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For teen, an enlightening and dangerous trip to Iraq

Officials say Fla. student is lucky to be alive

BAGHDAD -- Maybe it was the time the taxi dumped him at the Iraq-Kuwait border, leaving him alone in the middle of the desert. Or when he drew a crowd at a Baghdad food stand after using an Arabic phrase book to order. Or the moment a Kuwaiti cab driver almost punched him in the face when he balked at the $100 fare.

But at some point, Farris Hassan, a 16-year-old from Florida, realized that traveling to Iraq by himself was not the safest thing he could have done with his Christmas vacation.

And he didn't even tell his parents.

Hassan's dangerous adventure winds down with the 101st Airborne delivering the Fort Lauderdale teen to the US embassy in Baghdad, which had been on the lookout for him and promises to see him back to the United States this weekend.

It begins with a high school class on ''immersion journalism" and one overly eager -- or naively idealistic -- student who's lucky to be alive after going way beyond what any teacher would ask.

As a junior this year at the Pine Crest School, a prep academy of about 700 students in Fort Lauderdale, Hassan studied writers like John McPhee in the book ''The New Journalism," an introduction to immersion journalism -- a writer who lives the life of his subject in order to better understand it.

Diving headfirst into an assignment, Hassan, whose parents were born in Iraq but have lived in the United States for about 35 years, hung out at a local mosque.

Using money his parents had given him at one point, he bought a $900 plane ticket and took off from school a week before Christmas vacation started, leaving the country on Dec. 11.

His goal: Baghdad. Those privy to his plans: two high school buddies.

Given his heritage, Hassan could almost pass as Iraqi. His father's background helped him secure an entry visa, and native Arabs would see in his face Iraqi features and a familiar skin tone. His wispy beard was meant to help him blend in.

But underneath that Mideast veneer was full-blooded American teen, sporting white Nike tennis shoes and trendy jeans. And as soon as the lanky, 6-foot teenager opened his mouth -- he speaks no Arabic -- his true nationality would have betrayed him.

Traveling on his own in a land where insurgents and jihadists have kidnapped more than 400 foreigners, killing at least 39 of them, Hassan walked straight into a death zone. On Monday, his first full day in Iraq, six vehicle bombs exploded in Baghdad, killing five people.

Inside the safety of Baghdad's Green Zone, an embassy official from the Hostage Working Group talked to Hassan about how risky travel is in Iraq.

''This place is incredibly dangerous to individual private American citizens, especially minors, and all of us, especially the military, went to extraordinary lengths to ensure this youth's safety, even if he doesn't acknowledge it or even understand it," a US official who wasn't authorized to speak to the media said on condition of anonymity.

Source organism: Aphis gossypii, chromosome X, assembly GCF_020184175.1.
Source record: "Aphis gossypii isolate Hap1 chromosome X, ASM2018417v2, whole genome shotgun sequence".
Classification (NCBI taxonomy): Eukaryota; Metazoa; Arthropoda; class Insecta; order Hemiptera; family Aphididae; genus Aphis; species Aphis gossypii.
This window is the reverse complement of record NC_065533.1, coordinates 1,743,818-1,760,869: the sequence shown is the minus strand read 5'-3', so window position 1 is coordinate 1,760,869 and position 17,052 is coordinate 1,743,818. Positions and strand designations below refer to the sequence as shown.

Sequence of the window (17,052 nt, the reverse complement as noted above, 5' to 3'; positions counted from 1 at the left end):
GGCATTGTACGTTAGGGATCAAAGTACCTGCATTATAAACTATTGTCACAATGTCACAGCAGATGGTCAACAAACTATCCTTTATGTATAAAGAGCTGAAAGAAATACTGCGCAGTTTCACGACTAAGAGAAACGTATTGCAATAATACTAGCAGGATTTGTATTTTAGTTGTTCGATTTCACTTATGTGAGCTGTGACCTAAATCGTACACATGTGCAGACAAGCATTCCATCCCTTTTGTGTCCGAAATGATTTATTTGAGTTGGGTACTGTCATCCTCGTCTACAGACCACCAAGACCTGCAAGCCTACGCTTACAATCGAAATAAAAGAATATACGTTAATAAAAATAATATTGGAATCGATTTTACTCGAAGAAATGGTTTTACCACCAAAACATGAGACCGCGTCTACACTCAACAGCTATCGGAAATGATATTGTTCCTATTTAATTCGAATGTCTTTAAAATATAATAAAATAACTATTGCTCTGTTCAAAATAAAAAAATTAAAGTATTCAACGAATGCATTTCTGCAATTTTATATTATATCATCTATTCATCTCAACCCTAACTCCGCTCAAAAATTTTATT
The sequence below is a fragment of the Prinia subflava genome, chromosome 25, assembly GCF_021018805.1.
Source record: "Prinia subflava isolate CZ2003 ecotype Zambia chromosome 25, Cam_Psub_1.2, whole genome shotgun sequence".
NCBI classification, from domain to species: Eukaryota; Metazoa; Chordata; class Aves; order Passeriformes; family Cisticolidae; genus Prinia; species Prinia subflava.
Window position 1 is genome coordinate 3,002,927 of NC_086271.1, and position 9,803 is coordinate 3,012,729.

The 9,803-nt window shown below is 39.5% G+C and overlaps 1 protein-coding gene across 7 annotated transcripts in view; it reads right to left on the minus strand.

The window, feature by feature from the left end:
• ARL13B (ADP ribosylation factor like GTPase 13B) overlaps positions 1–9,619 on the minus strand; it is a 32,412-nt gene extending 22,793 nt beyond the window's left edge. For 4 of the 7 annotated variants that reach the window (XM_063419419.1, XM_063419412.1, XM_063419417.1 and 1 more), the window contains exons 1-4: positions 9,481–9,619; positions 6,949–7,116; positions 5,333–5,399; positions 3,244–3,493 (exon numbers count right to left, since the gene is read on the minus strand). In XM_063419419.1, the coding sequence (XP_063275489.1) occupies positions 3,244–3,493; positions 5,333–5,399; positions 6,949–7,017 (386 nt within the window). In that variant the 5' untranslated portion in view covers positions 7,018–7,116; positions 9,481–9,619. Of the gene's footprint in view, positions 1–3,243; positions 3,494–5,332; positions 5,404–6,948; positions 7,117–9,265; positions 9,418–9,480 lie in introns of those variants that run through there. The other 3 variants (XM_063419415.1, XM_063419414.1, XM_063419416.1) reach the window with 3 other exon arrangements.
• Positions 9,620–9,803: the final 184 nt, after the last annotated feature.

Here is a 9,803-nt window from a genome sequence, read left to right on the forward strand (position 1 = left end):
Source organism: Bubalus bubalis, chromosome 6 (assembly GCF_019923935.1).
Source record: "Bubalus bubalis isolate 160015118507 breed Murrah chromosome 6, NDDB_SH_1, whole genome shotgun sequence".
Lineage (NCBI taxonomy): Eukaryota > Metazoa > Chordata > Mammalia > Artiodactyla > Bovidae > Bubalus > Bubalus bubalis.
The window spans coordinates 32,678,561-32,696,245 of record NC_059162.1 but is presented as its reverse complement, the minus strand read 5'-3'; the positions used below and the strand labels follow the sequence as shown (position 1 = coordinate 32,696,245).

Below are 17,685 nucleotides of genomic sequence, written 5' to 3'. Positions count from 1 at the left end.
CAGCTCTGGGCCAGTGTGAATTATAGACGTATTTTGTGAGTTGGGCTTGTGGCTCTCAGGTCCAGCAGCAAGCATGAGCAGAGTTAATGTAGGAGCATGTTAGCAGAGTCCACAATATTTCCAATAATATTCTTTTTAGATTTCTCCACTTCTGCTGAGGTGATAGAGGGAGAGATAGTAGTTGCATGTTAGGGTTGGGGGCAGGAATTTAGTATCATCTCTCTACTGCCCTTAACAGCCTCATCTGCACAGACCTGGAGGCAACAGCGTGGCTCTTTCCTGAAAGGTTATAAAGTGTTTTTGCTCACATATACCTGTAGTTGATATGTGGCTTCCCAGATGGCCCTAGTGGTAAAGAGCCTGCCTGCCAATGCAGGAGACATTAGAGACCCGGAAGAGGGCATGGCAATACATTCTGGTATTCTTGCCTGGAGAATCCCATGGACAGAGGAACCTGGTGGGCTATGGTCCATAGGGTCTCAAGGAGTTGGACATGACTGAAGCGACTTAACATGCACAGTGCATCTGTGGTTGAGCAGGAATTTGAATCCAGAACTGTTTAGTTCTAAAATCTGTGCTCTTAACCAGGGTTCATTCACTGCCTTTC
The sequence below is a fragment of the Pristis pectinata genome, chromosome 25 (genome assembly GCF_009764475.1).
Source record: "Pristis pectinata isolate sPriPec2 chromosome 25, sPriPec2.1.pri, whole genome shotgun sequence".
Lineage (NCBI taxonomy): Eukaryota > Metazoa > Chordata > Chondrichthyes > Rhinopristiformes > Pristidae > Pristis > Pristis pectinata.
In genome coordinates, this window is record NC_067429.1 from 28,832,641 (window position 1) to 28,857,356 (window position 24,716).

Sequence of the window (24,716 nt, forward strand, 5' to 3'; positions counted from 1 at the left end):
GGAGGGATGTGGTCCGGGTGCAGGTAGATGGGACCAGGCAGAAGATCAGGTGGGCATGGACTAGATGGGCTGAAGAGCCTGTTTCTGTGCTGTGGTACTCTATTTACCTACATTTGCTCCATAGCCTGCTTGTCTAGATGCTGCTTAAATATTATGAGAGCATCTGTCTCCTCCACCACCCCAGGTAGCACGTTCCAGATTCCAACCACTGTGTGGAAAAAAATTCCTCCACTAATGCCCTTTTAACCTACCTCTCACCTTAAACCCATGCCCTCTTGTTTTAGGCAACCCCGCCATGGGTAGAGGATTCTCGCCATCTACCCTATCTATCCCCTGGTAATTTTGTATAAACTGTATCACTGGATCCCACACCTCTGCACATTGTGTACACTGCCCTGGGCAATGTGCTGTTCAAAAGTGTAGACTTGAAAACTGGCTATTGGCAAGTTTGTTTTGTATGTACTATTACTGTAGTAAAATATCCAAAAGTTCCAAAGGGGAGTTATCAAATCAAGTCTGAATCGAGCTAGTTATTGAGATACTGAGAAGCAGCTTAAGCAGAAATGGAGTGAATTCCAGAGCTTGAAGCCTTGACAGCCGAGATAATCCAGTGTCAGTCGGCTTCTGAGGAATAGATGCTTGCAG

It was in Kuwait City that he first called his parents to tell them of his plans -- and that he was in the Middle East.

Attempting to get into Iraq, Hassan took a taxi from Kuwait City to the border 55 miles away. He spoke English at the border and was soon surrounded by about 15 men, a scene he wanted no part of. On the drive back to Kuwait City, a taxi driver almost punched him when he balked at the fee.

As luck would have it, the teenager found himself at the Iraq-Kuwait line sometime on Dec. 13, and the border security was extra tight because of Iraq's Dec. 15 parliamentary elections. The timing saved him from a dangerous trip.

He again called his father, who told him to come home. But the teen insisted on going to Baghdad. His father advised him to stay with family friends in Beirut, Lebanon, so he flew there, spending 10 days before flying to Baghdad on Christmas.

His ride at Baghdad International Airport, arranged by the family friends in Lebanon, dropped him off at a hotel where Americans were staying.

He says he only strayed far from that hotel once, in search of food. He walked into a nearby shop and asked for a menu. When no menu appeared, he pulled out his Arabic phrase book, and after fumbling around found the word ''menu." The stand didn't have one. Then a worker tried to read some of the English phrases.

''And I'm like, 'Well, I should probably be going.' It was not a safe place. The way they were looking at me kind of freaked me out," he said.

It was mid-afternoon on Tuesday, after his second night in Baghdad, that he sought out editors at The Associated Press and announced he was in Iraq to do research and humanitarian work.

Hassan appeared eager and outgoing but slightly sheepish about his situation. The AP quickly called the US embassy.

One US military officer said he was shocked the teen was still alive.

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